Make sure you have all Service Packs and Updates applied to these. These updates for AutoCAD make a big difference to Mouse performance!
As mentioned, it’s worth reading what enabling hardware acceleration actually gives you. A lot of these programs still rely heavily on fast CPU, which is why when you look at the system requirements, they don’t make too much of a fuss about GPU, but do ask for a CPU with a high Clock.
TurboBoost is a complicated topic, and you need to look at “Maximum Boost” and “All Core Boost” to understand what you are going to be getting as they give considerably different results. Your CPUs base is 2.3Ghz, it’s Maximum Boost is 3.3Ghz, however, its All Core Boost is only 2.8Ghz.
There are specific conditions for each mode to kick in, so you get variable performance. Personally, I never rely on TurboBoost and always spec the CPUs according to their base frequency, not their Boost. This gives me a known high level of performance out the box, anything in addition to that is a bonus and this means that everything within that Operating System I use runs at a fast base rate.
Make sure the server hardware can give you the experience your users require before you start adding protocols to it. I take it you’ve been through the BIOS and changed everything from Balanced / Economy to Maximum Performance? You will probably need to modify the cooling policy as well to Maximum Performance (TurboBoost has thermal thresholds, the more cooling you can give the server / CPUs, the bigger the TurboBoost thermal window). You mentioned about the CPUs TurboBoost to 3.3Ghz, however, have you actually monitored it to see if it does boost that high or at all?
As for tuning XenServer, with 6.5, you had to tune various factors as it wasn’t set for “Performance Mode” out the box. I believe with XenServer 7, it should now be set for Performance by default, however it’s still worth checking to familiarise yourself:
The Windows 10 Issue
XenTools, I’m unsure why you’re trying to remove anything from them unless it’s causing you issues, in which case, raise it with Citrix Support directly. Personally, I’ve never removed anything XenTools has installed, I just let it do it’s thing and don’t have any issues with it. I’m sure you’re aware of what happens when you update network drivers on a PVS disk … This doesn’t happen with MCS, which is one reason I prefer it. There are other options to do it, but MCS is far easier to push out updates, and you don’t need any additional infrastructure, resource or Operating System licenses to support it.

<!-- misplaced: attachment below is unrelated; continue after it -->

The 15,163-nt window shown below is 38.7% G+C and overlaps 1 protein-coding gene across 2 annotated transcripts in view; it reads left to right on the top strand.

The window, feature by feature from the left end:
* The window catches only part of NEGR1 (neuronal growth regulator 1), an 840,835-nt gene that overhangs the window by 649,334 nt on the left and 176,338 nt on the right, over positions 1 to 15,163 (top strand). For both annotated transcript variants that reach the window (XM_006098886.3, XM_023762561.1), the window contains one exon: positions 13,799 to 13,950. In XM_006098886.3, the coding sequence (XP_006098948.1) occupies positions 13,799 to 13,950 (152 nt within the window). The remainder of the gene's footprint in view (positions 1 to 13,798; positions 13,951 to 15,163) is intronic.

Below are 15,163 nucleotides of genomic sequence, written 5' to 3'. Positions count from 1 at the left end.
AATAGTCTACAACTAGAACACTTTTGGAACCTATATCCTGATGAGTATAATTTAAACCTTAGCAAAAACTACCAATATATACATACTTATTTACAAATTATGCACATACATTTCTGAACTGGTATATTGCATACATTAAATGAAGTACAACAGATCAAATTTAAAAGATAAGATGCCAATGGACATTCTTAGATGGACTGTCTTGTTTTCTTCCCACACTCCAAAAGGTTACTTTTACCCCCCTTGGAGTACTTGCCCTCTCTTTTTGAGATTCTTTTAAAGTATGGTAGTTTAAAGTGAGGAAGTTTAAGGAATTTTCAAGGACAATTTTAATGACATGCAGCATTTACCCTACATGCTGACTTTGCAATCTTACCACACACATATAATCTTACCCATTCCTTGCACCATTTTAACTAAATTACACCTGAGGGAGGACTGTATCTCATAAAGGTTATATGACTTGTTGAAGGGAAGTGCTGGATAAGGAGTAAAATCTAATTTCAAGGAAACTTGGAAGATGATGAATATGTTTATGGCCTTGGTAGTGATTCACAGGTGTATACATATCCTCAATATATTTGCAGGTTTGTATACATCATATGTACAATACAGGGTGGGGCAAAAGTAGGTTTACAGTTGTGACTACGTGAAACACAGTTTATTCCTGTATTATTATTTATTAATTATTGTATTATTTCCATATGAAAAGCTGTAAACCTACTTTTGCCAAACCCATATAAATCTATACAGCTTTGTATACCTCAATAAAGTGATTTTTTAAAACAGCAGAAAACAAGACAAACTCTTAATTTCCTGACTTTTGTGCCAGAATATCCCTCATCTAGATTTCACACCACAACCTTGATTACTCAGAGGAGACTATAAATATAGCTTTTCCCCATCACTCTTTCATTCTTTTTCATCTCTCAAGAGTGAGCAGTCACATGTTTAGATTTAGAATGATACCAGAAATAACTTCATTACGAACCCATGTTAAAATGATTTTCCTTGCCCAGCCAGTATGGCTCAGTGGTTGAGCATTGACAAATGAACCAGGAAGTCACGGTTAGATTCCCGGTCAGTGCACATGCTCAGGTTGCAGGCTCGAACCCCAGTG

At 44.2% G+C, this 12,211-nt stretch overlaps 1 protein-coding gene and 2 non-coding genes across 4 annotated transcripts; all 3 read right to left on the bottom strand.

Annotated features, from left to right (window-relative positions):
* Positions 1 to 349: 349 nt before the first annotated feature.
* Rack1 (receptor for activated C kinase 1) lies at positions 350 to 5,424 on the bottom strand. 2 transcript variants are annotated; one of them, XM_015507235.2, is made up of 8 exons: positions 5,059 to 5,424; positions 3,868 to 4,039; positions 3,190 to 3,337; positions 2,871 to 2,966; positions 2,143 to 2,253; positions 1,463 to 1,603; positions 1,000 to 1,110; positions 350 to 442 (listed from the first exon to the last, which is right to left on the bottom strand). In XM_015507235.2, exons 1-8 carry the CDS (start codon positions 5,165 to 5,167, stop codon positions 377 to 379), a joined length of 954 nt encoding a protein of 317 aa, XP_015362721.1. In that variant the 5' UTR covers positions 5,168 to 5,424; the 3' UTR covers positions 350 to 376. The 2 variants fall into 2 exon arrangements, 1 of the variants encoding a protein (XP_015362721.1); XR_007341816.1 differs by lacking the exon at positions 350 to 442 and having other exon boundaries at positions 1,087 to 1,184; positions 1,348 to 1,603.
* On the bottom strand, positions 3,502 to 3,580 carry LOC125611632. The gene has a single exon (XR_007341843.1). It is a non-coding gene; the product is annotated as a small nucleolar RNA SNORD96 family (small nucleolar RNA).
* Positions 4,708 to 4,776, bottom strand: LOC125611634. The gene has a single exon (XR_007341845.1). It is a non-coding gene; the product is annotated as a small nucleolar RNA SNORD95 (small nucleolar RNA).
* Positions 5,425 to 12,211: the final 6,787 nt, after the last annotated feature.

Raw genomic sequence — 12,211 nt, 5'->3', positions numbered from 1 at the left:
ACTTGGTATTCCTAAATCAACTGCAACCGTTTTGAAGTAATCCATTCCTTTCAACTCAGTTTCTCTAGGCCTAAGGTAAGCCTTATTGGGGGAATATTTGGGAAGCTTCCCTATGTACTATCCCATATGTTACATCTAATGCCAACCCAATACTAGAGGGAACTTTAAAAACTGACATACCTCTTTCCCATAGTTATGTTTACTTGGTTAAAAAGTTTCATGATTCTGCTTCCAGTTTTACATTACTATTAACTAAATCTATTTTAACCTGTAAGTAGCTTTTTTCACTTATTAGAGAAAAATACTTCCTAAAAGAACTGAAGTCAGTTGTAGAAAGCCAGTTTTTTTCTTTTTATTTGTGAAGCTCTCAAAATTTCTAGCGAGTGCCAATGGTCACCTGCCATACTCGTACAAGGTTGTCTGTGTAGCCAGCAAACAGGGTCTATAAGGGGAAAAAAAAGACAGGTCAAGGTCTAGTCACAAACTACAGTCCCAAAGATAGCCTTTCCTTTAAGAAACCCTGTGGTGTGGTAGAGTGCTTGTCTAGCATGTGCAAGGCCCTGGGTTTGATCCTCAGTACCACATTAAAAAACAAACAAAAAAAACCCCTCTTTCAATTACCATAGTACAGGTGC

Have you been through the Windows Device Manager, enabled “Show Hidden Devices” and removed all the Ghost adaptors? Do this after the GPU drivers and VDA have been installed, not before.
MCS vs PVS
- What’s the PVS Spec? (CPU / RAM / Network)
- Do you run PVS Virtually or Physically?
- Where are your vDisks stored?
- Are you using any RAM Caching / Any IO Acceleration?
I mentioned (just above) about checking performance before you start adding protocols, have you tried accessing the VMs outside of Citrix? This removes the Netscaler, Storefront, the ICA / HDX Protocols and Citrix Policies at the same time. Try connecting with another Protocol and see what kind of results you get. Make sure it’s a fair test, if you have capacity, use a host that has no other workloads or users on it, try to add some consistency to the testing. When you’ve done that, then connect in your normal way and compare the differences. We’re trying to see where the latency is coming from and if the Protocol or access methods are causing it.
If there is a difference, then remove the Netscalers and connect to Storefront directly, see how you get on.
Right, I need another Coffee!